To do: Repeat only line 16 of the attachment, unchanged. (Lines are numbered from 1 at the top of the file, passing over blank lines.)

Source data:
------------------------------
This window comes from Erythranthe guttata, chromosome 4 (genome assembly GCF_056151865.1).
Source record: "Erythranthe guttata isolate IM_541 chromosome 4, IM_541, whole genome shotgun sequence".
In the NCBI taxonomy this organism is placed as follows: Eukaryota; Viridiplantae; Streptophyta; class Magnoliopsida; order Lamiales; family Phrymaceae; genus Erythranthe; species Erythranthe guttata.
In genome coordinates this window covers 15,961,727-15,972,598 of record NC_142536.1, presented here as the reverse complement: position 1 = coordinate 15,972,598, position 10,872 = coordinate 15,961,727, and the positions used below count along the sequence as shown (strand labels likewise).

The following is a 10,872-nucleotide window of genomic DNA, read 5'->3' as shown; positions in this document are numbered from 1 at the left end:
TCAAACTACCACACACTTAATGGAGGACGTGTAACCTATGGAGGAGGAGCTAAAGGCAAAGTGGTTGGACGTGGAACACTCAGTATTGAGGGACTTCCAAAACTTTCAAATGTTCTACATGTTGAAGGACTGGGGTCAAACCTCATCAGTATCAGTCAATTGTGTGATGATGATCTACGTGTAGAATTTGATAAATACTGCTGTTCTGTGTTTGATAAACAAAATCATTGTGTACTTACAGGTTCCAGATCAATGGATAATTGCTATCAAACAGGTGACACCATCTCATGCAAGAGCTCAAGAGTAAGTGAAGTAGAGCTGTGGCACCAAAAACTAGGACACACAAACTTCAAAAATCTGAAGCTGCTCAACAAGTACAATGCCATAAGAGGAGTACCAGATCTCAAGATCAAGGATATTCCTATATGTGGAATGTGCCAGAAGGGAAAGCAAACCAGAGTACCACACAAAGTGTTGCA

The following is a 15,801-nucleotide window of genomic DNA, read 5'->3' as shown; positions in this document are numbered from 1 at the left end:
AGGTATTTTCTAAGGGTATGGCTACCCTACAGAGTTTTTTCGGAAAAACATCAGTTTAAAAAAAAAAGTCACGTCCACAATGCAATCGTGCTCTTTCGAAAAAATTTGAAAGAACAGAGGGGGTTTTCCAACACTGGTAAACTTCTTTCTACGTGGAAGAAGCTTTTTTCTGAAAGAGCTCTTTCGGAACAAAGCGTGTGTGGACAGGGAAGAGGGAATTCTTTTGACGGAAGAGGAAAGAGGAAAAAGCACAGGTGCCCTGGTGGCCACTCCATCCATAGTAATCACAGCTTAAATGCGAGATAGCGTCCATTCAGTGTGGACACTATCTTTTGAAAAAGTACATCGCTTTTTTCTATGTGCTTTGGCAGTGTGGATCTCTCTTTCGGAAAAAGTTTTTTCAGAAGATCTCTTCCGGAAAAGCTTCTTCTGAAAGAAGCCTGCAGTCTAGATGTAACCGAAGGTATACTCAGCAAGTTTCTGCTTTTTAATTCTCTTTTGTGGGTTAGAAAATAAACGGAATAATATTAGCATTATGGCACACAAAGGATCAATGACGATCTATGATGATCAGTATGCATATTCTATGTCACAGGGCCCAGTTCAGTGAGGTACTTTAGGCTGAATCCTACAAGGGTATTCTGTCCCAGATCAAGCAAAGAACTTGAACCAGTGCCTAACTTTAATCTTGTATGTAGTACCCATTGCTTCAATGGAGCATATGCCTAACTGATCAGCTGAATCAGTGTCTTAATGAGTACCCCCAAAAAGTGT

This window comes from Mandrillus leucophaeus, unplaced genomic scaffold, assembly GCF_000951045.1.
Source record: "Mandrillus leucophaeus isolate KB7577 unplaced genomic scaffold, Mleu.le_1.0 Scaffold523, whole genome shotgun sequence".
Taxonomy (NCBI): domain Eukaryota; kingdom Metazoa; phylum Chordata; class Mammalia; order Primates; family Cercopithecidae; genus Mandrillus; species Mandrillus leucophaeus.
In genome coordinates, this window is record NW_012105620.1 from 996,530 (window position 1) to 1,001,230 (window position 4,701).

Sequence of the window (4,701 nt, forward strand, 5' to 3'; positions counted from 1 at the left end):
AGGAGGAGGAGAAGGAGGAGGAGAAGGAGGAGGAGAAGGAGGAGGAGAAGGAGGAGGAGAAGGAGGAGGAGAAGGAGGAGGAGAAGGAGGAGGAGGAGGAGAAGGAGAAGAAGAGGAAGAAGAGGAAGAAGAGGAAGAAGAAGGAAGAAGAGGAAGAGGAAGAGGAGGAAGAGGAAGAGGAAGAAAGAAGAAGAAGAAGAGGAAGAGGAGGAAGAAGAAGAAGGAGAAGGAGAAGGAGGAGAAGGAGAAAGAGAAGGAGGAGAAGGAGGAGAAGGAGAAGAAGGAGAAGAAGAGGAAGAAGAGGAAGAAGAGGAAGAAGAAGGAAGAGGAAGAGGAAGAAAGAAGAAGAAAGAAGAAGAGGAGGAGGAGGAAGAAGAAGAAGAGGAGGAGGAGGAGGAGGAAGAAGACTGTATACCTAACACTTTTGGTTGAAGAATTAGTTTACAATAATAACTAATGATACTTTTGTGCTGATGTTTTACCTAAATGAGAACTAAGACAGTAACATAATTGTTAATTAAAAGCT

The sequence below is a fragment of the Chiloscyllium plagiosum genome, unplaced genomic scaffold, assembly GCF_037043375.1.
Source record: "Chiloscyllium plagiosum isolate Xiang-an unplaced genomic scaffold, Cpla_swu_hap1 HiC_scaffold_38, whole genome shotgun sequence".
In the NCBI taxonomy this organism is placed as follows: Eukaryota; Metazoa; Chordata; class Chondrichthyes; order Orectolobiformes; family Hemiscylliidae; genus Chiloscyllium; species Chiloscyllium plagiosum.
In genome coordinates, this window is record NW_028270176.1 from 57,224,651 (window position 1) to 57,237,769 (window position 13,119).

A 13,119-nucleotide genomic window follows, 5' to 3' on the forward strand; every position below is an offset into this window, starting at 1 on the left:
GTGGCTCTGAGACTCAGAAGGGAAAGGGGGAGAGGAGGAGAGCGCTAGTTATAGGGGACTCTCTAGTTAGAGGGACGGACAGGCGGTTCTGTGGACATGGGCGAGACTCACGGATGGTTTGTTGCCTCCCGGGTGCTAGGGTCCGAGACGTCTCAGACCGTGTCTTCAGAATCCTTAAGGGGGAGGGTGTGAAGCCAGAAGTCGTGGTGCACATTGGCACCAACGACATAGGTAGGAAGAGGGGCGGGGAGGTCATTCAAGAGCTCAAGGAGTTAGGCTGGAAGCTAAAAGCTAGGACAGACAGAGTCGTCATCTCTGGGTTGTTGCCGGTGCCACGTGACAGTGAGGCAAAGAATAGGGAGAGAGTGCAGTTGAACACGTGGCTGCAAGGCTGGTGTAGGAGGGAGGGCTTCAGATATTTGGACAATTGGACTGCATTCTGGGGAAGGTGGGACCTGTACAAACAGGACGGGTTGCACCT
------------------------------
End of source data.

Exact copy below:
Source record: "Chiloscyllium plagiosum isolate Xiang-an unplaced genomic scaffold, Cpla_swu_hap1 HiC_scaffold_38, whole genome shotgun sequence".